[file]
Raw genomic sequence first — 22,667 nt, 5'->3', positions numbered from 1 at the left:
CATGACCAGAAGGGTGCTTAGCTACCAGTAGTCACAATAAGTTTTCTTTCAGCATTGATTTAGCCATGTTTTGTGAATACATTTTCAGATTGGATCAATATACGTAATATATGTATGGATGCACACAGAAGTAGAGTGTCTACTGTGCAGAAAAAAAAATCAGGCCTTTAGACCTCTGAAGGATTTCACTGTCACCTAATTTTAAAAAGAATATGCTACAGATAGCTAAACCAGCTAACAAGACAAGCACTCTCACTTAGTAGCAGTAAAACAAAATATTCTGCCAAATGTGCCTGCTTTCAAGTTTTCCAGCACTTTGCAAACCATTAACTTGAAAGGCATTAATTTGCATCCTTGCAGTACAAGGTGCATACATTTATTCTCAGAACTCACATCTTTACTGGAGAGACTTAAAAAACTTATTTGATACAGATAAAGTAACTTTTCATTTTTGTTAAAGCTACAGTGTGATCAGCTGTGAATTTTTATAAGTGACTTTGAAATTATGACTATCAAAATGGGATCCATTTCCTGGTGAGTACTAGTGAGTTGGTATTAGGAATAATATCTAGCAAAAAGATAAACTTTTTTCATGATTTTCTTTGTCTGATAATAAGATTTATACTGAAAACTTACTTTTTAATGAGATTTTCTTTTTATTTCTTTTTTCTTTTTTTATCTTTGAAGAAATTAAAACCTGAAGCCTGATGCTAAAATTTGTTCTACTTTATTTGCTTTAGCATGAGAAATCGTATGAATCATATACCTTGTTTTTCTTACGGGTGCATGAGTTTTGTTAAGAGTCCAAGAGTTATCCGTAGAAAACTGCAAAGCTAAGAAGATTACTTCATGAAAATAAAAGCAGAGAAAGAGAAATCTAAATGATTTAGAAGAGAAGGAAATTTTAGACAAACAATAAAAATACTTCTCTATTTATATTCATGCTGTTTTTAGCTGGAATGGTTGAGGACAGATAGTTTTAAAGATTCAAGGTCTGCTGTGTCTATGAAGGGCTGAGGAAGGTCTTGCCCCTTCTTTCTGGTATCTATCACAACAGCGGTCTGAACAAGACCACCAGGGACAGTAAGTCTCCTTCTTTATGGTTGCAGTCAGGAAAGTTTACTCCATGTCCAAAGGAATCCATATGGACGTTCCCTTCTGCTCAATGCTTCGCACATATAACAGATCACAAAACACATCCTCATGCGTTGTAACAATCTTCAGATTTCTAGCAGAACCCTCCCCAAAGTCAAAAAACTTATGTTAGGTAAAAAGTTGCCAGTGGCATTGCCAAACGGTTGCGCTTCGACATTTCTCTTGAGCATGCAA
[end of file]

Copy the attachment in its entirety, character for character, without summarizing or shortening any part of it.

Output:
Raw genomic sequence first — 22,667 nt, 5'->3', positions numbered from 1 at the left:
CATGACCAGAAGGGTGCTTAGCTACCAGTAGTCACAATAAGTTTTCTTTCAGCATTGATTTAGCCATGTTTTGTGAATACATTTTCAGATTGGATCAATATACGTAATATATGTATGGATGCACACAGAAGTAGAGTGTCTACTGTGCAGAAAAAAAAATCAGGCCTTTAGACCTCTGAAGGATTTCACTGTCACCTAATTTTAAAAAGAATATGCTACAGATAGCTAAACCAGCTAACAAGACAAGCACTCTCACTTAGTAGCAGTAAAACAAAATATTCTGCCAAATGTGCCTGCTTTCAAGTTTTCCAGCACTTTGCAAACCATTAACTTGAAAGGCATTAATTTGCATCCTTGCAGTACAAGGTGCATACATTTATTCTCAGAACTCACATCTTTACTGGAGAGACTTAAAAAACTTATTTGATACAGATAAAGTAACTTTTCATTTTTGTTAAAGCTACAGTGTGATCAGCTGTGAATTTTTATAAGTGACTTTGAAATTATGACTATCAAAATGGGATCCATTTCCTGGTGAGTACTAGTGAGTTGGTATTAGGAATAATATCTAGCAAAAAGATAAACTTTTTTCATGATTTTCTTTGTCTGATAATAAGATTTATACTGAAAACTTACTTTTTAATGAGATTTTCTTTTTATTTCTTTTTTCTTTTTTTATCTTTGAAGAAATTAAAACCTGAAGCCTGATGCTAAAATTTGTTCTACTTTATTTGCTTTAGCATGAGAAATCGTATGAATCATATACCTTGTTTTTCTTACGGGTGCATGAGTTTTGTTAAGAGTCCAAGAGTTATCCGTAGAAAACTGCAAAGCTAAGAAGATTACTTCATGAAAATAAAAGCAGAGAAAGAGAAATCTAAATGATTTAGAAGAGAAGGAAATTTTAGACAAACAATAAAAATACTTCTCTATTTATATTCATGCTGTTTTTAGCTGGAATGGTTGAGGACAGATAGTTTTAAAGATTCAAGGTCTGCTGTGTCTATGAAGGGCTGAGGAAGGTCTTGCCCCTTCTTTCTGGTATCTATCACAACAGCGGTCTGAACAAGACCACCAGGGACAGTAAGTCTCCTTCTTTATGGTTGCAGTCAGGAAAGTTTACTCCATGTCCAAAGGAATCCATATGGACGTTCCCTTCTGCTCAATGCTTCGCACATATAACAGATCACAAAACACATCCTCATGCGTTGTAACAATCTTCAGATTTCTAGCAGAACCCTCCCCAAAGTCAAAAAACTTATGTTAGGTAAAAAGTTGCCAGTGGCATTGCCAAACGGTTGCGCTTCGACATTTCTCTTGAGCATGCAA